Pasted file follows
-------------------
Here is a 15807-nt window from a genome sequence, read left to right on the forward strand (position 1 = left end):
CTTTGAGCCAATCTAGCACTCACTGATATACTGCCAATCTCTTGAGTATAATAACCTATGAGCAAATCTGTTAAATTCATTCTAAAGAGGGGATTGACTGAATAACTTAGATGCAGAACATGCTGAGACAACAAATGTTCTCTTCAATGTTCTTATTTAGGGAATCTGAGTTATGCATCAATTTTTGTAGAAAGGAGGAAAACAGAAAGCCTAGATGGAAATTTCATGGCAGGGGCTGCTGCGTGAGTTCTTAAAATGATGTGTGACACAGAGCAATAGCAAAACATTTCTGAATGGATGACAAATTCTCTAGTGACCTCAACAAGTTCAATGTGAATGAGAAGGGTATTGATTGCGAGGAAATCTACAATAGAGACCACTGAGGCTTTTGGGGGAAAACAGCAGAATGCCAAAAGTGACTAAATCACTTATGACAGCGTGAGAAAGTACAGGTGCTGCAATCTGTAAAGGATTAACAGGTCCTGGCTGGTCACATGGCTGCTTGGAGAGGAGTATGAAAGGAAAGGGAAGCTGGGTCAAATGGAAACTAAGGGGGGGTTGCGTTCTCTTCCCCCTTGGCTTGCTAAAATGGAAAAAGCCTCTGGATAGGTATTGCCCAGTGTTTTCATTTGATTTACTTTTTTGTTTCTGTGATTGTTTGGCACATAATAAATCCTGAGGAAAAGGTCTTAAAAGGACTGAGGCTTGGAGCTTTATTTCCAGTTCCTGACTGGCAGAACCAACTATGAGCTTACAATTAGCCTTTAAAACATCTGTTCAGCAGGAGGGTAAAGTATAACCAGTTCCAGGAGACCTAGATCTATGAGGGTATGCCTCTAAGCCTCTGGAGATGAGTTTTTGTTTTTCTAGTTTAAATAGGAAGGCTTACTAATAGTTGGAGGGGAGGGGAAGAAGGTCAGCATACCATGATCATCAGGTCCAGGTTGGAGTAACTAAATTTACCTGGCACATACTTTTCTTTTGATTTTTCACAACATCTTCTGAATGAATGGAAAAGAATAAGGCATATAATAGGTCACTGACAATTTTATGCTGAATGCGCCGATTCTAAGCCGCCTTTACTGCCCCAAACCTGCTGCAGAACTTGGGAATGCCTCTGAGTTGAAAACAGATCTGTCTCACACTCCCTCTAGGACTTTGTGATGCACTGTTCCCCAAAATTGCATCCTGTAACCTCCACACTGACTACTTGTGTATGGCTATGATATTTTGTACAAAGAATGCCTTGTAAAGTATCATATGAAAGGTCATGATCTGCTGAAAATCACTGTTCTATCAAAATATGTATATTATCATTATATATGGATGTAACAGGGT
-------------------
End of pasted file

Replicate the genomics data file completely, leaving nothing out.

Here is a 15807-nt window from a genome sequence, read left to right on the forward strand (position 1 = left end):
CTTTGAGCCAATCTAGCACTCACTGATATACTGCCAATCTCTTGAGTATAATAACCTATGAGCAAATCTGTTAAATTCATTCTAAAGAGGGGATTGACTGAATAACTTAGATGCAGAACATGCTGAGACAACAAATGTTCTCTTCAATGTTCTTATTTAGGGAATCTGAGTTATGCATCAATTTTTGTAGAAAGGAGGAAAACAGAAAGCCTAGATGGAAATTTCATGGCAGGGGCTGCTGCGTGAGTTCTTAAAATGATGTGTGACACAGAGCAATAGCAAAACATTTCTGAATGGATGACAAATTCTCTAGTGACCTCAACAAGTTCAATGTGAATGAGAAGGGTATTGATTGCGAGGAAATCTACAATAGAGACCACTGAGGCTTTTGGGGGAAAACAGCAGAATGCCAAAAGTGACTAAATCACTTATGACAGCGTGAGAAAGTACAGGTGCTGCAATCTGTAAAGGATTAACAGGTCCTGGCTGGTCACATGGCTGCTTGGAGAGGAGTATGAAAGGAAAGGGAAGCTGGGTCAAATGGAAACTAAGGGGGGGTTGCGTTCTCTTCCCCCTTGGCTTGCTAAAATGGAAAAAGCCTCTGGATAGGTATTGCCCAGTGTTTTCATTTGATTTACTTTTTTGTTTCTGTGATTGTTTGGCACATAATAAATCCTGAGGAAAAGGTCTTAAAAGGACTGAGGCTTGGAGCTTTATTTCCAGTTCCTGACTGGCAGAACCAACTATGAGCTTACAATTAGCCTTTAAAACATCTGTTCAGCAGGAGGGTAAAGTATAACCAGTTCCAGGAGACCTAGATCTATGAGGGTATGCCTCTAAGCCTCTGGAGATGAGTTTTTGTTTTTCTAGTTTAAATAGGAAGGCTTACTAATAGTTGGAGGGGAGGGGAAGAAGGTCAGCATACCATGATCATCAGGTCCAGGTTGGAGTAACTAAATTTACCTGGCACATACTTTTCTTTTGATTTTTCACAACATCTTCTGAATGAATGGAAAAGAATAAGGCATATAATAGGTCACTGACAATTTTATGCTGAATGCGCCGATTCTAAGCCGCCTTTACTGCCCCAAACCTGCTGCAGAACTTGGGAATGCCTCTGAGTTGAAAACAGATCTGTCTCACACTCCCTCTAGGACTTTGTGATGCACTGTTCCCCAAAATTGCATCCTGTAACCTCCACACTGACTACTTGTGTATGGCTATGATATTTTGTACAAAGAATGCCTTGTAAAGTATCATATGAAAGGTCATGATCTGCTGAAAATCACTGTTCTATCAAAATATGTATATTATCATTATATATGGATGTAACAGGGT